The KonMari Method for an Organized Home

The KonMari method was created by Japanese Maria Kondo and in addition to helping us keep our house organized, it allows us to rid ourselves of anything that could get in the way or take up space in our home.
The KonMari Method for an Organized Home

Last update: 17 October, 2018

Japanese Marie Kondo rose to fame after publishing her book in which she explained how to organize homes and offices. Sometimes, it seems like even though we spend hours and hours tidying up… the house somehow disorganizes itself! To prevent this from happening, we recommend putting the KonMari method into practice. What’s the KonMari method? We’ll explain everything in this post.

The KonMari method is a product of Japanese Marie Kondo. In addition to helping us organize our house, it’ll allow us to free ourselves of anything that gets in the way or takes up space in our home.

What is the KonMari method?

The KonMari method goes beyond explanations on putting away clothes… It’s actually a life philosophy that values free space and objects not accumulating “just because”.

You could say that it’s a home “detox” technique and in order for it to work, you should only detox once. For example, we could take advantage of a weekend, a day off or a vacation to carry out all the steps in this method that require your dedication and compromise.

It starts from the point that every person has a different link with the objects in their surroundings. The method lies in eliminating the attachment that we have with these objects. Many of the things that we keep just take up space and are only there as a reminder of someone or something.

In addition, we should avoid buying cute items that have absolutely no use. Taking such measures will resolve future problems and help us live harmoniously in our home.

The rules of the KonMari method

This philosophy completely changes our concept of keeping a house in order. It can help us let go of things that occupy a lot of space, blocking energy flow as a result. Some of the KonMari rules are listed below.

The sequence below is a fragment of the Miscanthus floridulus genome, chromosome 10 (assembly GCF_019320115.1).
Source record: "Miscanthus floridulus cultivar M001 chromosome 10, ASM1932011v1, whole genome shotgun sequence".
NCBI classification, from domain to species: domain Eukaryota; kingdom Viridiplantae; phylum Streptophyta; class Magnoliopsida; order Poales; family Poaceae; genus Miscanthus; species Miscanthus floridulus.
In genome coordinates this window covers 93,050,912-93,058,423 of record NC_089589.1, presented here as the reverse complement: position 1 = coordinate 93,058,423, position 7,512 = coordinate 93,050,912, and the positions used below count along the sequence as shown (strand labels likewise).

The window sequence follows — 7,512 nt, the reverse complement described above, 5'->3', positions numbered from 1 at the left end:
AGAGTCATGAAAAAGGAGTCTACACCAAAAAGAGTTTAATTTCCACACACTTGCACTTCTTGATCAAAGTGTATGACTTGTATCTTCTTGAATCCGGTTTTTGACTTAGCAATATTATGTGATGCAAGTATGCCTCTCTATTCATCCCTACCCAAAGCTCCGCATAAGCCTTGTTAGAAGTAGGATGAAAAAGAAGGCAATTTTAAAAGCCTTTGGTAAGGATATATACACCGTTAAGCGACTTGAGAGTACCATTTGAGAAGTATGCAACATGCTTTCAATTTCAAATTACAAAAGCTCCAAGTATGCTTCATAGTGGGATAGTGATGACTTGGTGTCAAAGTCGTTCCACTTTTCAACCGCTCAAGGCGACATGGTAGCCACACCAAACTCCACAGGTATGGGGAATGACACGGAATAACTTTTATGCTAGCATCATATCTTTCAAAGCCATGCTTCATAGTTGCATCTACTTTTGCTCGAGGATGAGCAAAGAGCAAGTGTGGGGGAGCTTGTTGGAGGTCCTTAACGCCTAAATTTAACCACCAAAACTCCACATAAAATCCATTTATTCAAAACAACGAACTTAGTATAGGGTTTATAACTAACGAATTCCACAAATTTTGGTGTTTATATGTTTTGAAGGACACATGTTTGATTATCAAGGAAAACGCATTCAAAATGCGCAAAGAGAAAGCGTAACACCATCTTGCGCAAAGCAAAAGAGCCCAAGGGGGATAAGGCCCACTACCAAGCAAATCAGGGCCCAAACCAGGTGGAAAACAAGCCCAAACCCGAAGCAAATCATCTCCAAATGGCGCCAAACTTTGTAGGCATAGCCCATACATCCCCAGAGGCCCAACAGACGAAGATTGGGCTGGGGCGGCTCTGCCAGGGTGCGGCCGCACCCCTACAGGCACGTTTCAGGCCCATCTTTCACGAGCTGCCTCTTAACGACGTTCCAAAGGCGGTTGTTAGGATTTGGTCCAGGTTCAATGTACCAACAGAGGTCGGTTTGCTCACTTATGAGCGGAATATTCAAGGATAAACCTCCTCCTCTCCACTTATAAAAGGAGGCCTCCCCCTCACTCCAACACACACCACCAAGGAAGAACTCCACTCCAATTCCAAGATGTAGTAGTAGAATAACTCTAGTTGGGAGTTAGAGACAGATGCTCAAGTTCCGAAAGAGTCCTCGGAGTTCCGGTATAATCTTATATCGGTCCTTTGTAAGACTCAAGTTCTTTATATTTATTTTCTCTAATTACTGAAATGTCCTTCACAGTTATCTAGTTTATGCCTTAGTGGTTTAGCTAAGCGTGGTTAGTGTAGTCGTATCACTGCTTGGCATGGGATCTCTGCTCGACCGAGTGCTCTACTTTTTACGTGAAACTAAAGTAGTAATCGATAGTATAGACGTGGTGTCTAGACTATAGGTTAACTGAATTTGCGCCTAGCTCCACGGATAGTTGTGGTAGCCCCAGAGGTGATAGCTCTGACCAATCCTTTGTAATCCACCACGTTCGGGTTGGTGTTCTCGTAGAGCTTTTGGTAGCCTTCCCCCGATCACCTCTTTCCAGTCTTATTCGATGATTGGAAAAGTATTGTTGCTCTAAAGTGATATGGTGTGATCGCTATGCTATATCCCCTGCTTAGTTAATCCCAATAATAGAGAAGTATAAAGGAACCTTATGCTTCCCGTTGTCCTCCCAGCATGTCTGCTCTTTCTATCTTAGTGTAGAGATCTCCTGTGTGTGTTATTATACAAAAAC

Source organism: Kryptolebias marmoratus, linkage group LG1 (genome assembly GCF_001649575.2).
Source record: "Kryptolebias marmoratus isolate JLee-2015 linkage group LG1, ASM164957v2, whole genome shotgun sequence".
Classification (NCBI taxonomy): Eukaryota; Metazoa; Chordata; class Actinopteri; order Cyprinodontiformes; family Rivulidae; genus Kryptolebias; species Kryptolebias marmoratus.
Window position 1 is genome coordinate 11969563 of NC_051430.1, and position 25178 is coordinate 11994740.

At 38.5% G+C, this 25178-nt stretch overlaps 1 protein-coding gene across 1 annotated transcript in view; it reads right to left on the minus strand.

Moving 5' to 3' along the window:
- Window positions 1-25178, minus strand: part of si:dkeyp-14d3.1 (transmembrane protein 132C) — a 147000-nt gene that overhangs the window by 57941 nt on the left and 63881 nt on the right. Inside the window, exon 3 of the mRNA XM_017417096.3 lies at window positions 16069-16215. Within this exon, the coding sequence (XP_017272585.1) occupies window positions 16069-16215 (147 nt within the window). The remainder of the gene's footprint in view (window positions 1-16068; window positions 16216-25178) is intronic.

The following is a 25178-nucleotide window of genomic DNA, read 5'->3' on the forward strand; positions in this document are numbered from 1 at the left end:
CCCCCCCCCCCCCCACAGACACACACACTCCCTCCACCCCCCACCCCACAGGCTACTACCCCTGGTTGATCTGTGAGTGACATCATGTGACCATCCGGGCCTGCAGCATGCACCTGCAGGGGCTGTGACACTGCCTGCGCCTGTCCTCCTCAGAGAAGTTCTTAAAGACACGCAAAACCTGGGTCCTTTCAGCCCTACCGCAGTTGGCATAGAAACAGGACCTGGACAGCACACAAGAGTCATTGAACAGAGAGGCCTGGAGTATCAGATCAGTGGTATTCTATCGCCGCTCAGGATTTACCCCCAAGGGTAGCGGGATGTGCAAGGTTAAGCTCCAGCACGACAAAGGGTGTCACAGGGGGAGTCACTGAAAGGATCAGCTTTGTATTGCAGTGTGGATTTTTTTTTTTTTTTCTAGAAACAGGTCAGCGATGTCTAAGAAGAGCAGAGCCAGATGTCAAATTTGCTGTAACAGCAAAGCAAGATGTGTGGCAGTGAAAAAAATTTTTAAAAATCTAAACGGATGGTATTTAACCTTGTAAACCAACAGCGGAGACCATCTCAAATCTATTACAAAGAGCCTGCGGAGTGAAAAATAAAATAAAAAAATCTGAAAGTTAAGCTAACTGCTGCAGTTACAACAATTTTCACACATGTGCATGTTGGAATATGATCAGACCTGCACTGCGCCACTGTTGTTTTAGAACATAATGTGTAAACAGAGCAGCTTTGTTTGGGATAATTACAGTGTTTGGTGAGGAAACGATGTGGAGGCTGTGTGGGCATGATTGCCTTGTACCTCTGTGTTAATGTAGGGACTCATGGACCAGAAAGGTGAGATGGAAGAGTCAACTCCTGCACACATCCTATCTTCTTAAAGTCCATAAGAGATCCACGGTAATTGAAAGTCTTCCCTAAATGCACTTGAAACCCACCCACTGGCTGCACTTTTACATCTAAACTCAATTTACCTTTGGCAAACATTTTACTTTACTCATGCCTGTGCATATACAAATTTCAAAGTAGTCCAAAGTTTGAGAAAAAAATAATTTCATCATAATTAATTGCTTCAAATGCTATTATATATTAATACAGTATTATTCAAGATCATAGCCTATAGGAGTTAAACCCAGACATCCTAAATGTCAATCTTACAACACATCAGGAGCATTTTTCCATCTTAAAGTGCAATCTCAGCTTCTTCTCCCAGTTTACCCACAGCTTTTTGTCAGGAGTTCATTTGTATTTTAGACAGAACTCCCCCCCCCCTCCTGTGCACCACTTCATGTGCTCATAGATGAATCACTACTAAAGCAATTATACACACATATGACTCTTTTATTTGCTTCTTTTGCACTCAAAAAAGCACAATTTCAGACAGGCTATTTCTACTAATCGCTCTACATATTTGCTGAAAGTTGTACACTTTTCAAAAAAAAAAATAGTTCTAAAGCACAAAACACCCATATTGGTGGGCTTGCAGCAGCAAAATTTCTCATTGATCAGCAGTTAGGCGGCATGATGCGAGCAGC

1. If something begins, it must end

A common error we make is leaving things unfinished. This could be a result of laziness, lack of time or will, but one thing is certain: starting from where we left off again is much harder. If you want a house that’s always organized, you have to start and end with the KonMari method.

KonMarie Beginning and End

2. Organize by category

People normally clean and tidy by room or area: the kitchen, closet, desk… but we’ll never finish the job this way. In addition, when we clean by rooms, we have to go back and start from square one each time because they return to chaos.

Organizing chores by categories will let you know how many things you actually have in addition to assigning them a specific place. You can group your items: clothes, books, papers, objects, sentimental things, random objects, etc.

tidy home

3. Organize when you’re happy

The author believes that the act of organizing should be a celebration, not something sad or guilt-ridden. Thus, we shouldn’t organize when we’re feeling down and very emotional!

Once we get into a slump, things will spread out into disarray again. On the contrary, if we put the KonMari method into practice, when we’re happy our brain sees the chores that we’re doing and won’t consider them to be an “escape route” to release pain.

4. Determine what you want to keep

The million-dollar-question here is: “what should I keep?” instead of “what should I throw out (give away or donate)?”. If we don’t know the answer, we have to think about what the object’s true purpose is in your life. What gives you a hard time throwing something away is probably emotional – an attachment to a past situation or person.

As for papers, there’s a special rule: throw away everything, except papers that are in current use, those that you might require in the short-term and those that you must keep (such as personal documents, warranties…).

It’s very important that what you throw away doesn’t become a problem for someone else: we might want to get rid of books that we’ve already read and take them to our old room at our parent’s house. Then they become a nuisance for our parents!

shoe organizer

Once you’ve carried out the KonMari method, the next step is keeping things in order. If you classified everything correctly, you’ll assign a certain place for each item. You’ll keep things tidy automatically!

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